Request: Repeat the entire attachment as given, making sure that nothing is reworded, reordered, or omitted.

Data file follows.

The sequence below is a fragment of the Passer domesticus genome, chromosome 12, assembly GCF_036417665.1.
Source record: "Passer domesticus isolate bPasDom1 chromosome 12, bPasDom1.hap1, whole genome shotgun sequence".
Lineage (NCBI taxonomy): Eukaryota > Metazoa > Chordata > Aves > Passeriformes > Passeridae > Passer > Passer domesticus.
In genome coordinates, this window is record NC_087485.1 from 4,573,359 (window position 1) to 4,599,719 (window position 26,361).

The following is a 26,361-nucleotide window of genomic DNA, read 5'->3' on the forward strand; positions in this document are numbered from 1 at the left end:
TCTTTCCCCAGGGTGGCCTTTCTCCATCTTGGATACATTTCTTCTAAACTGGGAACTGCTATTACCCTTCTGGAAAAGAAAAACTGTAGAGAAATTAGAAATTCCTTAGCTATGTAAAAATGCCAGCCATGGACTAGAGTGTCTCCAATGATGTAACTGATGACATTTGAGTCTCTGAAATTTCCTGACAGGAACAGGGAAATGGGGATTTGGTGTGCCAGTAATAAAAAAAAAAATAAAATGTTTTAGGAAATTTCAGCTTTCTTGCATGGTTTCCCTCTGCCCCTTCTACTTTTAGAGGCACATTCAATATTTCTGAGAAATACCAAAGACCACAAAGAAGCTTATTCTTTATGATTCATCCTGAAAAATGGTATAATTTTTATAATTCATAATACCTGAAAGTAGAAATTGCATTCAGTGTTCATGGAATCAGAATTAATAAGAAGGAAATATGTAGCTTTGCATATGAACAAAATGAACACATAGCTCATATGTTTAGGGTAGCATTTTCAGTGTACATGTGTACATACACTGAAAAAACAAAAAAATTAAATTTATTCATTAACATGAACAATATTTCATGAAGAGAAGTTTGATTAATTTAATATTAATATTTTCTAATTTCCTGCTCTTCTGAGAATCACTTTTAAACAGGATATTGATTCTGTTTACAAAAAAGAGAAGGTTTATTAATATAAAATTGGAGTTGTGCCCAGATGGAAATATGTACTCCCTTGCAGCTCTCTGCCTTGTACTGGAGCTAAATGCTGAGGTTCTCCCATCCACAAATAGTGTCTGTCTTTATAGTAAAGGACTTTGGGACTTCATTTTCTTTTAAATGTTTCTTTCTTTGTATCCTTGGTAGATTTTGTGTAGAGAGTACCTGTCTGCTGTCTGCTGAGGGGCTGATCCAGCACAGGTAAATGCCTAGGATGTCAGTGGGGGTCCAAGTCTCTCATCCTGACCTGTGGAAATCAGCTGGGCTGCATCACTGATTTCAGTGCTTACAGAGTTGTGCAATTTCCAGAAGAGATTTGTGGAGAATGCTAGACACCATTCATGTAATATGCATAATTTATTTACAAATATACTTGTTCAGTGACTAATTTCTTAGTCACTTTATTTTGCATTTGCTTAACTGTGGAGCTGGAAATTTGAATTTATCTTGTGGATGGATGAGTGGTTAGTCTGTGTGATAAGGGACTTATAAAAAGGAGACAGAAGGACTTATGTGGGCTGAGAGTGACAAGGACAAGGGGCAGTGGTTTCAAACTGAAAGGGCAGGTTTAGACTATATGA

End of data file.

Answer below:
The sequence below is a fragment of the Passer domesticus genome, chromosome 12, assembly GCF_036417665.1.
Source record: "Passer domesticus isolate bPasDom1 chromosome 12, bPasDom1.hap1, whole genome shotgun sequence".
Lineage (NCBI taxonomy): Eukaryota > Metazoa > Chordata > Aves > Passeriformes > Passeridae > Passer > Passer domesticus.
In genome coordinates, this window is record NC_087485.1 from 4,573,359 (window position 1) to 4,599,719 (window position 26,361).

The following is a 26,361-nucleotide window of genomic DNA, read 5'->3' on the forward strand; positions in this document are numbered from 1 at the left end:
TCTTTCCCCAGGGTGGCCTTTCTCCATCTTGGATACATTTCTTCTAAACTGGGAACTGCTATTACCCTTCTGGAAAAGAAAAACTGTAGAGAAATTAGAAATTCCTTAGCTATGTAAAAATGCCAGCCATGGACTAGAGTGTCTCCAATGATGTAACTGATGACATTTGAGTCTCTGAAATTTCCTGACAGGAACAGGGAAATGGGGATTTGGTGTGCCAGTAATAAAAAAAAAAATAAAATGTTTTAGGAAATTTCAGCTTTCTTGCATGGTTTCCCTCTGCCCCTTCTACTTTTAGAGGCACATTCAATATTTCTGAGAAATACCAAAGACCACAAAGAAGCTTATTCTTTATGATTCATCCTGAAAAATGGTATAATTTTTATAATTCATAATACCTGAAAGTAGAAATTGCATTCAGTGTTCATGGAATCAGAATTAATAAGAAGGAAATATGTAGCTTTGCATATGAACAAAATGAACACATAGCTCATATGTTTAGGGTAGCATTTTCAGTGTACATGTGTACATACACTGAAAAAACAAAAAAATTAAATTTATTCATTAACATGAACAATATTTCATGAAGAGAAGTTTGATTAATTTAATATTAATATTTTCTAATTTCCTGCTCTTCTGAGAATCACTTTTAAACAGGATATTGATTCTGTTTACAAAAAAGAGAAGGTTTATTAATATAAAATTGGAGTTGTGCCCAGATGGAAATATGTACTCCCTTGCAGCTCTCTGCCTTGTACTGGAGCTAAATGCTGAGGTTCTCCCATCCACAAATAGTGTCTGTCTTTATAGTAAAGGACTTTGGGACTTCATTTTCTTTTAAATGTTTCTTTCTTTGTATCCTTGGTAGATTTTGTGTAGAGAGTACCTGTCTGCTGTCTGCTGAGGGGCTGATCCAGCACAGGTAAATGCCTAGGATGTCAGTGGGGGTCCAAGTCTCTCATCCTGACCTGTGGAAATCAGCTGGGCTGCATCACTGATTTCAGTGCTTACAGAGTTGTGCAATTTCCAGAAGAGATTTGTGGAGAATGCTAGACACCATTCATGTAATATGCATAATTTATTTACAAATATACTTGTTCAGTGACTAATTTCTTAGTCACTTTATTTTGCATTTGCTTAACTGTGGAGCTGGAAATTTGAATTTATCTTGTGGATGGATGAGTGGTTAGTCTGTGTGATAAGGGACTTATAAAAAGGAGACAGAAGGACTTATGTGGGCTGAGAGTGACAAGGACAAGGGGCAGTGGTTTCAAACTGAAAGGGCAGGTTTAGACTATATGA